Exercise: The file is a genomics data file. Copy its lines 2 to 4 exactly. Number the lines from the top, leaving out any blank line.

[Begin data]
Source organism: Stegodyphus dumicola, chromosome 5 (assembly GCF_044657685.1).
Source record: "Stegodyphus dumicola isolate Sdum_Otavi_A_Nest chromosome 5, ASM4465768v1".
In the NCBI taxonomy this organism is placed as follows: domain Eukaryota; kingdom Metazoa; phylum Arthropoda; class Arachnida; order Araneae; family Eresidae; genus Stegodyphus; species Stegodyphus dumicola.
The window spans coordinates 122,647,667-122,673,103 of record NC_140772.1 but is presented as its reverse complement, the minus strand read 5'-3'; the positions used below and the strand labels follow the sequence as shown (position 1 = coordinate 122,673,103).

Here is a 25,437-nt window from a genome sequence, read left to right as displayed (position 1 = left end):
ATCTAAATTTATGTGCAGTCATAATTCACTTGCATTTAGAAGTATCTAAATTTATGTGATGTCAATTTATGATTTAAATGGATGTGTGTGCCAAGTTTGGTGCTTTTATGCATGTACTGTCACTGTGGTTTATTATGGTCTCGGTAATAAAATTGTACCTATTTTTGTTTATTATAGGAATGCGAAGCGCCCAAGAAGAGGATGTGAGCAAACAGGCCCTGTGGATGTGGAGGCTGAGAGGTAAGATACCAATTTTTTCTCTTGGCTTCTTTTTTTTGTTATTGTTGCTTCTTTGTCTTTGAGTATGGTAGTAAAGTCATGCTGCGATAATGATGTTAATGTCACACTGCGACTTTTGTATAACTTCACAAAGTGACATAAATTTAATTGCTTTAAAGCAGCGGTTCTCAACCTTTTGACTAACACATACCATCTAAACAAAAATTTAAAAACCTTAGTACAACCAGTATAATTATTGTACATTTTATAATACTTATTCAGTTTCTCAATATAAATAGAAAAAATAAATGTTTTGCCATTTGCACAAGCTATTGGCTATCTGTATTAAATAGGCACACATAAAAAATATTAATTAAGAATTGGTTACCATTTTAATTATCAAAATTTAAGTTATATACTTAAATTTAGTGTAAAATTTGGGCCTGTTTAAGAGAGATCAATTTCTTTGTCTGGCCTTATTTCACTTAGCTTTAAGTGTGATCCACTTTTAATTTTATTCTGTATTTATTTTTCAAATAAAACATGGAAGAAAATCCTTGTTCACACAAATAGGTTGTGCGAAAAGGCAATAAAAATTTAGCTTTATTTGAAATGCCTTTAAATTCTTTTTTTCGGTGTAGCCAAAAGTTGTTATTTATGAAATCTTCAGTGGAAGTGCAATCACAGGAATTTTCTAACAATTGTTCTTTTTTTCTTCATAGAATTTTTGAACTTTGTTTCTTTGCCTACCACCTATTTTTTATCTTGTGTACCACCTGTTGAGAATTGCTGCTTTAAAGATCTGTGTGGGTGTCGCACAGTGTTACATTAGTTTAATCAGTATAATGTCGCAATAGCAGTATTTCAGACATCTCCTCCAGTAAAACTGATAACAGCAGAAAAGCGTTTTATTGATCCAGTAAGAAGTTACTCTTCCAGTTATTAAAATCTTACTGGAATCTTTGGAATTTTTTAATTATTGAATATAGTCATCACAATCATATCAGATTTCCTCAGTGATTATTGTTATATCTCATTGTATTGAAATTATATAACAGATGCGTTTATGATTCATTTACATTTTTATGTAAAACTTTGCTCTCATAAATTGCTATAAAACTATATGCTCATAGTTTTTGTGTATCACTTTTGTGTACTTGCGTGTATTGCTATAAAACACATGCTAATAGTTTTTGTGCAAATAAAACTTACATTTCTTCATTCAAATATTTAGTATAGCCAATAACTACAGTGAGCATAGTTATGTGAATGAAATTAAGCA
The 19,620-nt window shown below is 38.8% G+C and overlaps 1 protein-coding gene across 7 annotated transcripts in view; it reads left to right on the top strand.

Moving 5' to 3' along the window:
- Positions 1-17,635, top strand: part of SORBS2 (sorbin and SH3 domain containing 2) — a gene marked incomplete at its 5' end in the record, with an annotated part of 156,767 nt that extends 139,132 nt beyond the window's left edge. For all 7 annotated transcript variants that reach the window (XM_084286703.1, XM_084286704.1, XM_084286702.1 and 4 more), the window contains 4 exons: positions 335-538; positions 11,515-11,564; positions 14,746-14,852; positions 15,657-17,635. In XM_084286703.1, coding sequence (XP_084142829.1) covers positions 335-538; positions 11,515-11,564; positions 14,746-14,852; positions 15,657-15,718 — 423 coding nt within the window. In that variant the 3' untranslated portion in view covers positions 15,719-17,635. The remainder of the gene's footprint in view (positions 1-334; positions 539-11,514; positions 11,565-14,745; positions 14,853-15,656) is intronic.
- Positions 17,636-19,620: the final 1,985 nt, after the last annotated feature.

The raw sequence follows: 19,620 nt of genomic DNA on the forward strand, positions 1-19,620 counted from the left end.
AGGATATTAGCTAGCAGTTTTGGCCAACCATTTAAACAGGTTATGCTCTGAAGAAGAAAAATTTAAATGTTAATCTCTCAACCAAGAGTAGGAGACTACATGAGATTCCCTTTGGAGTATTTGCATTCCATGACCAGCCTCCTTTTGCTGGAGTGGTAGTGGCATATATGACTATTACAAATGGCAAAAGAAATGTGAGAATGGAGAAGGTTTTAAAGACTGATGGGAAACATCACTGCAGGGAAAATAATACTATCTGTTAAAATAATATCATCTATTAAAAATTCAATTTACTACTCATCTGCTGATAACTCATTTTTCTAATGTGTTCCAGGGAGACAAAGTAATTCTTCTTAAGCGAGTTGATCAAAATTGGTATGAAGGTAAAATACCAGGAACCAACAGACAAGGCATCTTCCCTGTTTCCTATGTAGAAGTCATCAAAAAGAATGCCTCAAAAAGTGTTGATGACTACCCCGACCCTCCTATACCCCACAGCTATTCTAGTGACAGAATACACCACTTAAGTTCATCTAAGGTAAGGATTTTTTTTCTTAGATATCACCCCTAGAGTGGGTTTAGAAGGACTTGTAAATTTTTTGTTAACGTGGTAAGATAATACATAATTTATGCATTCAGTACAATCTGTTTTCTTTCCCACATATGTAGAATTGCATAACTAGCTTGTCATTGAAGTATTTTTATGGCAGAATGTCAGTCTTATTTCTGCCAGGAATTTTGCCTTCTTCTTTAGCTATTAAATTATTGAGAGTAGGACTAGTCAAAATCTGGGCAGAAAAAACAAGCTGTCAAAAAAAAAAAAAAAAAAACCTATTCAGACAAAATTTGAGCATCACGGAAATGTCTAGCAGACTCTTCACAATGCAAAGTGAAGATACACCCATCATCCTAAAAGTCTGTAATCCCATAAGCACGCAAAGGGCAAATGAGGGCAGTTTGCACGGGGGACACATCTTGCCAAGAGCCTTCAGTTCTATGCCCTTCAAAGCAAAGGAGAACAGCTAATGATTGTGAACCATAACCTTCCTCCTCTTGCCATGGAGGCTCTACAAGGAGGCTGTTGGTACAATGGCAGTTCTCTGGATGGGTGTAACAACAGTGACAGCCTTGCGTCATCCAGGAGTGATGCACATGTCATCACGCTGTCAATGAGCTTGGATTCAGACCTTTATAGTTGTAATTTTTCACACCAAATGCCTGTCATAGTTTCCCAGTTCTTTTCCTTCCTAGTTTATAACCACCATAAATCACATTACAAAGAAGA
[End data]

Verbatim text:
Source record: "Stegodyphus dumicola isolate Sdum_Otavi_A_Nest chromosome 5, ASM4465768v1".
In the NCBI taxonomy this organism is placed as follows: domain Eukaryota; kingdom Metazoa; phylum Arthropoda; class Arachnida; order Araneae; family Eresidae; genus Stegodyphus; species Stegodyphus dumicola.
The window spans coordinates 122,647,667-122,673,103 of record NC_140772.1 but is presented as its reverse complement, the minus strand read 5'-3'; the positions used below and the strand labels follow the sequence as shown (position 1 = coordinate 122,673,103).